An exhaustive map of all currently-underway cycling improvement projects in the Dublin area, curated (I think) by Kevin Baker of the Dublin Cycling Campaign: https://twitter.com/__kbaker__ . Each highlighted road links to a Trello board describing the projects in question, nicely done
“For almost all domains and use-cases, the costs and risks of deploying DNSSEC outweigh the benefits it provides. Don’t bother signing your zones”:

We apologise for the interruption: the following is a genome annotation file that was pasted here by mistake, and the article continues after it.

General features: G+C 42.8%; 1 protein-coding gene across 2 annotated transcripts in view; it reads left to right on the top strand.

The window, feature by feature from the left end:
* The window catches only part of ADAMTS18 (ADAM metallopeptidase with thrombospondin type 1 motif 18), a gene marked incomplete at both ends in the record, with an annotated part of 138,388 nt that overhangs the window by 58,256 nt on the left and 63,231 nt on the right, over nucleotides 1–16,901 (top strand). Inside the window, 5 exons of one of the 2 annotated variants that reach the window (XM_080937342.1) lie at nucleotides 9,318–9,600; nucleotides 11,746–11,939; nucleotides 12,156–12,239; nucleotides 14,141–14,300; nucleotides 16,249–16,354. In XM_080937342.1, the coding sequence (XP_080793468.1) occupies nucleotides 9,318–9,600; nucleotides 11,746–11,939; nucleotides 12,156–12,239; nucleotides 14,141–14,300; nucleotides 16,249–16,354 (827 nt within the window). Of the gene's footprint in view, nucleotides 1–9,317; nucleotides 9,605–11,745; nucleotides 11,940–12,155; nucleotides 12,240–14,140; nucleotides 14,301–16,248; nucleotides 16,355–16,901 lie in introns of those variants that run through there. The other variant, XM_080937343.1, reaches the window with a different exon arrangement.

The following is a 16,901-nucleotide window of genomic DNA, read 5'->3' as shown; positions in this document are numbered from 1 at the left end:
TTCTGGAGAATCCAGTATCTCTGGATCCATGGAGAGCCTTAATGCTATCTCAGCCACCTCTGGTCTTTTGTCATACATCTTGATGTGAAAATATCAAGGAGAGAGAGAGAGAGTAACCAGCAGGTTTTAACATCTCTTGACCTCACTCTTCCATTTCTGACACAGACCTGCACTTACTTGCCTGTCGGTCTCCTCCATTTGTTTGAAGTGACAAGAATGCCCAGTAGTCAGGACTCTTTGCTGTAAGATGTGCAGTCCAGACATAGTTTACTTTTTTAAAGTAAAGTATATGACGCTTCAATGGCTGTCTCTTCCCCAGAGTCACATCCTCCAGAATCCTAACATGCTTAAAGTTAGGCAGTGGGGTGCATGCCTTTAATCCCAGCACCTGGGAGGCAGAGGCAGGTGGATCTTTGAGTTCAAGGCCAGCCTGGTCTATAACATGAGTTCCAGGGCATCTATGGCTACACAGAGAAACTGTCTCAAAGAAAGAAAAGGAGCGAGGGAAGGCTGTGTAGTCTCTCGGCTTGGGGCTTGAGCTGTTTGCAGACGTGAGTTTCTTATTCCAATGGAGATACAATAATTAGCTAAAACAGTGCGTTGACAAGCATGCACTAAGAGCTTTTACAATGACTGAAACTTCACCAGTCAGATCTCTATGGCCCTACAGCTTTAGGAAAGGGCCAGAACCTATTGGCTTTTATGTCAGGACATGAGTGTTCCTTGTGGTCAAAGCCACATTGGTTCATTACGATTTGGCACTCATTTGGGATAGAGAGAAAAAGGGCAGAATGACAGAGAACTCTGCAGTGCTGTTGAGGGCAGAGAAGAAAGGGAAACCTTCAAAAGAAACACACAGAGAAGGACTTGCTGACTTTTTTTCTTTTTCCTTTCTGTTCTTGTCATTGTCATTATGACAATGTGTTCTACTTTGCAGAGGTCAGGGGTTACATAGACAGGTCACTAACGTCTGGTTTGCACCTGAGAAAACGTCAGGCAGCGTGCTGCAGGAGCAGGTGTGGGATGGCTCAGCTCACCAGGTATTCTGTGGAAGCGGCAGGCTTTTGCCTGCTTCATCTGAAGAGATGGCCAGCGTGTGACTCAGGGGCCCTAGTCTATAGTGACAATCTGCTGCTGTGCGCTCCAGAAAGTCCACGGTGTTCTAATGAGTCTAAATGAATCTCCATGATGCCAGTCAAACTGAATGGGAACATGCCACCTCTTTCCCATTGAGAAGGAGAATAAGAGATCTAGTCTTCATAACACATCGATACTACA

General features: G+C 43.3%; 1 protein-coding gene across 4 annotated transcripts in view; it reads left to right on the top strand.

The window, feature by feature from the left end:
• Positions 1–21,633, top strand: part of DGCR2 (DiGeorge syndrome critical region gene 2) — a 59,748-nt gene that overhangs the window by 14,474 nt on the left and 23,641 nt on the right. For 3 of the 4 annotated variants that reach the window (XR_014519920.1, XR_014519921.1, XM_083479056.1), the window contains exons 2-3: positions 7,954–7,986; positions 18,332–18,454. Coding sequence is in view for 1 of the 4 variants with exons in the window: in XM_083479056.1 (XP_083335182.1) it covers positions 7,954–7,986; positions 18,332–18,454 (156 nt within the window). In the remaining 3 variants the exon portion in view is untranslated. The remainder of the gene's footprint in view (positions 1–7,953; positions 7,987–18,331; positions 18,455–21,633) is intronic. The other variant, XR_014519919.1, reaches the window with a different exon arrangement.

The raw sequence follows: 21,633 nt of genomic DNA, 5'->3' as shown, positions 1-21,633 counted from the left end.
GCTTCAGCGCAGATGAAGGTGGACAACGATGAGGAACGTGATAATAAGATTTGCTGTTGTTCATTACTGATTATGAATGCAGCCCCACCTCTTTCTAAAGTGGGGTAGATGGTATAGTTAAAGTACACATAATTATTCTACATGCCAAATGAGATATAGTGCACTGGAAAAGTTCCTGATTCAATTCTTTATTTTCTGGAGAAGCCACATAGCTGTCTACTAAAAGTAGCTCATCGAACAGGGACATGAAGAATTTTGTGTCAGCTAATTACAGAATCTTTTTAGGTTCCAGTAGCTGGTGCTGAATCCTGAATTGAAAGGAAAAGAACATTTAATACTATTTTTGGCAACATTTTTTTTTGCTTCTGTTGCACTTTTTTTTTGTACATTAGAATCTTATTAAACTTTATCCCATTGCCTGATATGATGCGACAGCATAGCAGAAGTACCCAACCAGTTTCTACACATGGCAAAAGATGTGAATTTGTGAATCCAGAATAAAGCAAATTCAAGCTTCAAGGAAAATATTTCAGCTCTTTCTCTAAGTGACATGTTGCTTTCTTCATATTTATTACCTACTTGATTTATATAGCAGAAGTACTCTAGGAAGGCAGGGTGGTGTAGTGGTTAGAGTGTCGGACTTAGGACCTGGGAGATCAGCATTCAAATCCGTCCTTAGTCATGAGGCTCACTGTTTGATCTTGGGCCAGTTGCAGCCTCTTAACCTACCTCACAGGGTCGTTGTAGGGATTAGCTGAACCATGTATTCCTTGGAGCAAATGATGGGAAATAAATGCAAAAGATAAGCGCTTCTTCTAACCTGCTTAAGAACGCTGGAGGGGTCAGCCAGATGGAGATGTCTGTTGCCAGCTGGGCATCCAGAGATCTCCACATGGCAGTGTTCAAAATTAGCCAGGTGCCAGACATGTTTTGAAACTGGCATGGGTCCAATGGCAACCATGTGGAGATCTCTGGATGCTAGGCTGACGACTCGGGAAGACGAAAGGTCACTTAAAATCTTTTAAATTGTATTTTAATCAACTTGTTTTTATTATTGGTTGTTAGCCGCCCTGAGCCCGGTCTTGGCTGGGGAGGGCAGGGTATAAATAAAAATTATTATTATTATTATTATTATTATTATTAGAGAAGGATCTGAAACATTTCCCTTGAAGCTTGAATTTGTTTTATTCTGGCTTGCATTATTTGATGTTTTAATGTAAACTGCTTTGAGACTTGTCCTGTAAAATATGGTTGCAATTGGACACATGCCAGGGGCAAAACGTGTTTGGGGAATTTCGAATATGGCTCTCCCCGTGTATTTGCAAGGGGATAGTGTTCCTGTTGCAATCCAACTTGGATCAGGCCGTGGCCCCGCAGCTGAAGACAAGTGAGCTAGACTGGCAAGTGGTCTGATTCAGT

DNSSEC is complex and risky to deploy. Choosing to sign your zone will almost inevitably mean that you will experience lower availability for your domain over time than if you leave it unsigned. Even if you have a team of DNS experts maintaining your zone and DNS infrastructure, the risk of routine operational tasks triggering a loss of availability (unrelated to any attempted attacks that DNSSEC may thwart) is very high – almost guaranteed to occur. Worse, because of the nature of DNS and DNSSEC these incidents will tend to be prolonged and out of your control to remediate in a timely fashion. The only benefit you get in return for accepting this almost certain reduction in availability is trust in the integrity of the DNS data a subset of your users (those who validate DNSSEC) receive. Trusted DNS data that is then used to communicate across an untrusted network layer. An untrusted network layer which you are almost certainly protecting with TLS which provides a more comprehensive and trustworthy set of security guarantees than DNSSEC is capable of, and provides those guarantees to all your users regardless of whether they are validating DNSSEC or not. In summary, in our modern world where TLS is ubiquitous, DNSSEC provides only a thin layer of redundant protection on top of the comprehensive guarantees provided by TLS, but adds significant operational complexity, cost and a high likelihood of lowered availability.